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HS Quarterback help, please.

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  • HS Quarterback help, please.

    A quick background about myself before we begin:

    I'm currently 13 years, 1 month, and 27 days old. I'm currently in my 2nd month in 8th Grade. I'm a footballholic, I'm seriously obsessed with the sport.

    I go to a relatively small school (a few hundred students). We have a thriving HS football program, and even a 7th-8th grade football league. I played QB during my 8th grade year, and we went 4-4 (Maybe 4-5, I can't remember all that well anymore.) Currently, we have a 3 man race for the starting QB position.

    (All measurements approximate for one year from now)

    Me - 5' 9", 140 LBs, logical, football smart, accurate. (average arm strength). Freshman next year.

    Comp #1 - 5' 9" 130 LBs, cocky, good arm, average accuracy (less experience, not particularly good fundamentals) Freshman next year.

    Comp #2 - 5' 8" 150 LBs, good arm, experience (shorter, chubbier) Sophomore next year. Backup QB this year. Age 15 next year.

    As you can see, we're all pretty similar. I've been lifting weights and running ever since football finished up, trying to get better for next year. I'm almost 6 months younger than comp #2, and more than 3 months younger than #1. I grew 4 inches this past year, and I'm hoping for another 3-4.

    What I need from you guys is advice. Anything helpful when it comes to Quarterbacking, holding for the kicker, or even good diet and workout regimens. I want all the ammo I can get for next year, and I think this is a good place to ask.

    Please help, and thanks in advance,

    ~ Peter (AKA Cutlery)
    You know what? The Browns can win the AFC North this year.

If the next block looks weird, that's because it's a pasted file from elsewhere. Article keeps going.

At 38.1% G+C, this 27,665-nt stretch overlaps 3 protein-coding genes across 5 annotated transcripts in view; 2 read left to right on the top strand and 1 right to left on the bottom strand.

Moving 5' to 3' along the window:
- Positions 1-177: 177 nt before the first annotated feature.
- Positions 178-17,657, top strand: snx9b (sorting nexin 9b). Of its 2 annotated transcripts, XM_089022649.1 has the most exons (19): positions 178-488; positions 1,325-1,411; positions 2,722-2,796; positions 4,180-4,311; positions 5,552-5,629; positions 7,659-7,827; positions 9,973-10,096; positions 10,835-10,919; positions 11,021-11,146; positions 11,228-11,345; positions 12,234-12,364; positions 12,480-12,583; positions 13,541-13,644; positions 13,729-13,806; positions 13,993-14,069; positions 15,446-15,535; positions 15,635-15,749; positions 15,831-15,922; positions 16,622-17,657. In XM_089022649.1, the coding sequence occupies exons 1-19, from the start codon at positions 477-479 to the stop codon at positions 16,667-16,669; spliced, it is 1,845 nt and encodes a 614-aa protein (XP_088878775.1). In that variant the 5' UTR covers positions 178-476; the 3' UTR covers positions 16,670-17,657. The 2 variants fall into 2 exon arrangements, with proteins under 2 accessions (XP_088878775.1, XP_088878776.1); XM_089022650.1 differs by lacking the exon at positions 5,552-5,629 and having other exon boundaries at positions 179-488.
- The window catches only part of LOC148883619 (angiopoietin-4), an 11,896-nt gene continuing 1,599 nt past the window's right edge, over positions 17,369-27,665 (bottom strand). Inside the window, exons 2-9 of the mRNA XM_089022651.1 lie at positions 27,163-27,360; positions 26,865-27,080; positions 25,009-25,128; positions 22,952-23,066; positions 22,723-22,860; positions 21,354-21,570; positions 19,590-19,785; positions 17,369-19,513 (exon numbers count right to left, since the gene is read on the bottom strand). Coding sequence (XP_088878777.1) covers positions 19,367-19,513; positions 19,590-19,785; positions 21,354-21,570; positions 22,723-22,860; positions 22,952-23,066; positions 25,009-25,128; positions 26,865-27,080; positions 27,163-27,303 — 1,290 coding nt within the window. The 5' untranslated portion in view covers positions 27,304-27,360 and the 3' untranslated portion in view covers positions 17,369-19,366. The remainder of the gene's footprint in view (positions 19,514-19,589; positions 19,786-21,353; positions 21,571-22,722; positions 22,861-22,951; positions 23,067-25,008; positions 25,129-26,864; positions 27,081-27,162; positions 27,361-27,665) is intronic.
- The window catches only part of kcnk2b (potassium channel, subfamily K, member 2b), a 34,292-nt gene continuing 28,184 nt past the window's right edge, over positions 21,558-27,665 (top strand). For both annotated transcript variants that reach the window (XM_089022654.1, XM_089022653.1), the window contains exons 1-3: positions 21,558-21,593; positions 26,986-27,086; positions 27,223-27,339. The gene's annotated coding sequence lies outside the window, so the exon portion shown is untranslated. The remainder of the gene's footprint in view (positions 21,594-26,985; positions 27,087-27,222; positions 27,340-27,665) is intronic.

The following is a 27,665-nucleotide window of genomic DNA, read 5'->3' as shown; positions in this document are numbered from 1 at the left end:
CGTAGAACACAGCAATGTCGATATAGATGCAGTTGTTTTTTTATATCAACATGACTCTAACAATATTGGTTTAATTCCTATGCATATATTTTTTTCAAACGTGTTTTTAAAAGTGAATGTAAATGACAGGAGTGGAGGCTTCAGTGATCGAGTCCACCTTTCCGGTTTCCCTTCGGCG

I'm a guy, but I lurve Jay Cutler.


  • #2
    Learn your plays in and out.
    Work on your footwork.

    As for passing, work on your short game. Throw alot of short 7 and out passes. Throw many slant passes. Throw many short seam passes.

    Make everything you do as QB a routine. (Handing the ball off, dropping back and thowing passes.) Become comfortable doing those things. Have fun while you are working on these things in the offseason. Don't stress out so much about what the other guys are doing or how big they may get. Just work on yourself and improve the things you can do with yourself. HAVE FUN. HAVE FUN. TAKE SOME TIME OFF, THEN GET Right BACK at IT!

    Best wishes on your offseason workouts.
    Emancipate your mind!
    The People's Poster

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    • #3
      You didn't give us enough info about yourself sir.
      What color is your hair? And what color are your eyes?

      just playin.
      I wasn't a QB in Hs though.
      I could play it if needed but one thing to do is to always work out and weight lift like you are doing. The more you work out and show you are dedicated to being the starter the better chance you have. Coaches like to see work ethic from kids whether your the best at your posistion or not.

      But keep practicing at your weaknesses.

      Good luck and let us know how you do.

      Comment


      • #4